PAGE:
South China Sea tensions erupt as Beijing ‘expels’ US warships in row – WW3 fears explode

South China Sea: Military exercises ‘must continue’ says expert

The South China Sea faces claims from China, Malaysia, Taiwan, Vietnam and the Philippines. Diplomatic relations between the nations is already extremely strained as Beijing continues to assert its dominance in the region.

China has built several military bases on atolls in the region, sparking fears of a World War 3 outbreak.

Despite not have any claim to any part of the archipelago, the US has increased its military presence to counter against Beijing’s dominance.

But now, fears of a conflict has reached boiling point as Beijing “expelled” a US warship from the region.

The Chinese state-run publication, The Global Times, has reported the People’s Liberation Army (PLA) “demonstrated its control over the region” by expelling the “trespassing” US warship.

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Today, the US destroyer USS John S McCain entered waters near China’s Nansha Islands without authorisation of the Chinese government, the outlet said.

In a statement, Senior Colonel Tian Junli, a spokesperson for the PLA Southern Theatre Command, said they expelled the ship using navy and aerial forces.

The Global Times said: “The US action was a serious violation of China’s sovereignty and security, and it gravely disrupted peace and stability in the South China Sea, which China is resolutely against.”

They quoted Tian saying “command troops are on high alert at all times and will firmly carry out their duties and missions to safeguard national sovereignty and security as well as peace and stability in the region.”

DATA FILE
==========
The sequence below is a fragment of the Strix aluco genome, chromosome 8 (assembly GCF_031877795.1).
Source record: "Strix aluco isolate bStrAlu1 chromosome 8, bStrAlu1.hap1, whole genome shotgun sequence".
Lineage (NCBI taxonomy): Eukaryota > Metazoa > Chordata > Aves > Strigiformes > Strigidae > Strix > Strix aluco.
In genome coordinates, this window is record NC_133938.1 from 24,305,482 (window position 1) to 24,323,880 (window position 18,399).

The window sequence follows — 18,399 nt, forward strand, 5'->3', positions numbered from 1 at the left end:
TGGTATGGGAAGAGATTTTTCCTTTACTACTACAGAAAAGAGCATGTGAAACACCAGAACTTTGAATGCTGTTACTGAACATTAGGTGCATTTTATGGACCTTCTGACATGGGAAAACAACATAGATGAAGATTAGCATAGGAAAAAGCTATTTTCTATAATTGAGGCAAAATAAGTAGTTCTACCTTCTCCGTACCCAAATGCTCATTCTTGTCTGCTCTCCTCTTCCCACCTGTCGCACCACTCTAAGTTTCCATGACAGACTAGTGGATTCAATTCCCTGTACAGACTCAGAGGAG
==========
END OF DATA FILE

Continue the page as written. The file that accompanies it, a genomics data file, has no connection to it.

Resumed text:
This latest action comes after China deployed its first self-made aircraft carrier into the region.

And the publication claimed analysts said the US’ trespass shows their “mentality of confrontation and troublemaking”.

It added: “The US’ ‘freedom of navigation’ operations in the South China Sea have become routine since 2017 and by conducting a new one at this time, the Trump administration is using its last month to leave president-elect Joe Biden with more trouble in US-China relations.”

Last week, a Beijing think tank warned a conflict between the US and China could be weeks away.

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The South China Sea Probing Initiative (SCSPI) said in a statement: “We still believe that the risk of conflict is rising.

“Though less mentioned in media reports recently, there have always been several encounters of various kinds from two sides every single day.

“If the US and China couldn’t find a substantive crisis management measures, the risk of an accident or unexpected conflict would still be high.”

The SCSPI’s team urged the US to cease intervening in regional disputes to prevent potential provocations during encounters with Chinese forces.

It continued: “The US needs 1) to refrain from ‘taking sides’ on disputed issues and maintain necessary policy balance.

“2) to avoid extreme moves on the front line.

“However, under the backdrop of the great power competition, both mentioned above are hard to be seen.”

Earlier this month, the US Navy warned China is the number one threat to its maritime dominance.

Hu Bo, the Director of the Center for Maritime Strategy Research, warned a conflict between the two nations is “possible”.

He said: “Although the US has been trying to decouple from China in other areas, they are still closely connected.

“The chances of a large-scale conflict happening are small.

“But a medium or small-scale conflict is possible, such as two warships hitting each other or occasional crossfire since the two countries’ warships and aircraft encounter each other.”

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